All the heaps I have known

A compost heap or compost container has been part of the garden here right from the early days. The allocated space has always been small, as it's a small garden. For a long time the compost container was a rather ramshackle construction made from four corner posts with polythene stapled to it around the sides, wrapped around with bought-in screening material. The compost heap sat on the flowerbed in front of the golden hop, in an area that in summer was rather overshadowed by the growth of the hop, and roses and clematis, on an overhead trellis. Nothing much grew there, so it seemed the ideal place for my compost heap. Previously the compost container was at the end of Millennium Shed, and before that, right near the house - too near - the tiny flies in summer used to drift in through the open windows.

All the ramshackle constructions became annoying, and were never big enough, and always looked ugly. Recently, I've managed to construct a more durable, wooden container that stands in the same corner near to the house, but is fitted with a proper lid, which seems to have dealt with the flies problem.

Contentious compost

Some years ago, I entered a debate about compost making on an online garden forum. I remember the debate getting quite heated and adversarial, following a suggestion that plastic composting bins maybe didn't work very well. It was just that a couple of people I knew thought that plastic composting containers were rubbish, compared to the traditional compost heap. This didn't go down well, as the general consensus of the time was that we should all be committed to promoting the use of compost bins. So, I embarked on this page about compost-making with some trepidation.

I've since heard from people who have found that plastic composting bins have worked well for them. I just don't think that it should be suggested, as it seems to be, that all you have to do is chuck your kitchen and garden waste in a plastic bin. That you just throw it all in there, leave it, and one day before too long you'll take the lid off and find that it's full of something like the stuff you buy in bags as compost from the garden centre.

Compost making does of course take a bit of effort, and a bit of time. Sometimes you can get away without much effort, but then you have to allow more time. Generally I've found that you do have to put a bit of effort into getting the balance right for the necessary processes to take place, and that this involves putting in a mixture of soft, sappy stuff and rather woodier material.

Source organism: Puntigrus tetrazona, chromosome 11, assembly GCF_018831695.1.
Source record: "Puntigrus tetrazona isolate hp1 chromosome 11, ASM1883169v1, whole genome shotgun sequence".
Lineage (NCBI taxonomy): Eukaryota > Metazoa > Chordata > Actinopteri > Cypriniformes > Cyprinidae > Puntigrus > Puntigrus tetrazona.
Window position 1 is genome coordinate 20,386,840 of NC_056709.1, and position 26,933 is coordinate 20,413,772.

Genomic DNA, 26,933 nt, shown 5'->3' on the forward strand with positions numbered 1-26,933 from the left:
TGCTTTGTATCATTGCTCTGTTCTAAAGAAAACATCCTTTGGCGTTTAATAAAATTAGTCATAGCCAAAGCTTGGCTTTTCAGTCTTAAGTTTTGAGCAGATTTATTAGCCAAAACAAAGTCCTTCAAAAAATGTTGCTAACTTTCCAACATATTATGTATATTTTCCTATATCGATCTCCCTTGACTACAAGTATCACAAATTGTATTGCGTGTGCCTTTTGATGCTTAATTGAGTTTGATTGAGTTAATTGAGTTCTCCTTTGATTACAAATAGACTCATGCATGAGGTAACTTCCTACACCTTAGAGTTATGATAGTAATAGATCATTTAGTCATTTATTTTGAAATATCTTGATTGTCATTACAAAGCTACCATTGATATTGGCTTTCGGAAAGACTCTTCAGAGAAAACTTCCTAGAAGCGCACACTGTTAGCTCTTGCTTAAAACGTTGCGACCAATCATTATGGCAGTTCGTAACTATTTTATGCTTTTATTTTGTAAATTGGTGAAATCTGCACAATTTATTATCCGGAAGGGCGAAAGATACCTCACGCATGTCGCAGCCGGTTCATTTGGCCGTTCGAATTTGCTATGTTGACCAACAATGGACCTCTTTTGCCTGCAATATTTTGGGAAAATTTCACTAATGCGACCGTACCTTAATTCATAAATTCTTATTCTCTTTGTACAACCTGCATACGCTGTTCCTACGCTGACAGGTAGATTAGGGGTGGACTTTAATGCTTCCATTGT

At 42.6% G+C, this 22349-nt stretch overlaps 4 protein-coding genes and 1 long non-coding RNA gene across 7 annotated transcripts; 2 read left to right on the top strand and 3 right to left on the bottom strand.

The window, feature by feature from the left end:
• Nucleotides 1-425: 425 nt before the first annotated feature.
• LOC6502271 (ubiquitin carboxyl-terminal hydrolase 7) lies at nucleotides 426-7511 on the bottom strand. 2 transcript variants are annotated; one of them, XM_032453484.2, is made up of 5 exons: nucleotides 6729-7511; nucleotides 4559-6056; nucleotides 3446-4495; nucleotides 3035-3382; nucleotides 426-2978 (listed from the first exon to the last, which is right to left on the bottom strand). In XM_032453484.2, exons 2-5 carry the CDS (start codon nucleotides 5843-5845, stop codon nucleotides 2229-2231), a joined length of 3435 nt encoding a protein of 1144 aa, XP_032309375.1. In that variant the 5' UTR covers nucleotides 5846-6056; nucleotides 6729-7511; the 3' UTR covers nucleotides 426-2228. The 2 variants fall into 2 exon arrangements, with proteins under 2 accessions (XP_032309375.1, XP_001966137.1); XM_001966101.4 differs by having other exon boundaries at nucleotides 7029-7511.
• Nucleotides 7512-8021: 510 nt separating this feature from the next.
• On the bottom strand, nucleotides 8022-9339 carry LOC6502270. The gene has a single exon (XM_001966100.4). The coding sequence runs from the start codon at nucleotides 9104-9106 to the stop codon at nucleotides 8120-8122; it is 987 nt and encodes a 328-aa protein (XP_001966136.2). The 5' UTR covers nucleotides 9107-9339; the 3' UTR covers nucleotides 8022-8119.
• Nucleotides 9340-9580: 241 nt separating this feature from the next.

Long-leggedy beasties, legless beasties, all kinds of beasties

Lots of creatures live in compost heaps. Most are the small kinds of beasties you see about the garden anyway - centipedes, woodlice, worms and slugs. Slugs and snails are universally disliked, and we assume they're just there to irritate gardeners by chewing holes in hostas. That they're just on the planet to annoy us. Actually, they do seem to have an important part to play in the eco-system, as far as I can see by helping to eat rotting vegetable matter in compost heaps. I just wish they'd stay in there doing that, and not venture out for fresh lettuce that I've just planted.

Creatures seem to be attracted to the compost heap and congregate there for big insect get-togethers. When you disturb your compost heap to remove or turn its contents you can feel a bit like you're intruding. All these beasties look disorientated and start rushing off for cover. There they were, going about their beasty business chewing on old bits of lettuce that you didn't want, and suddenly you're there sticking your garden fork into their little world. It can feel like you're the police raiding a really good party.

I don't use a garden fork anymore, or even a spade, after encountering a toad in the compost heap one summer. I would be upset if I injured any innocent amphibians. So these days, when taking out or turning the compost, I just put on a pair of big gloves, and stick my hands in instead. I just hope I never meet a grass snake or anything else snake-like.

I do though expect to meet the occasional mouse.
More about the occasional mouse.

Compost heap, in a home-made, rather wobbly, structure.

Above: not particularly attractive, but essential. Compost-gathering area, partly disguised by handy bendable screening material.
Top left: used teabag - useful compost heap ingredient, and certainly regularly available in this house.

Below: compost. This was once teabags and banana skins and the remains of garden plants.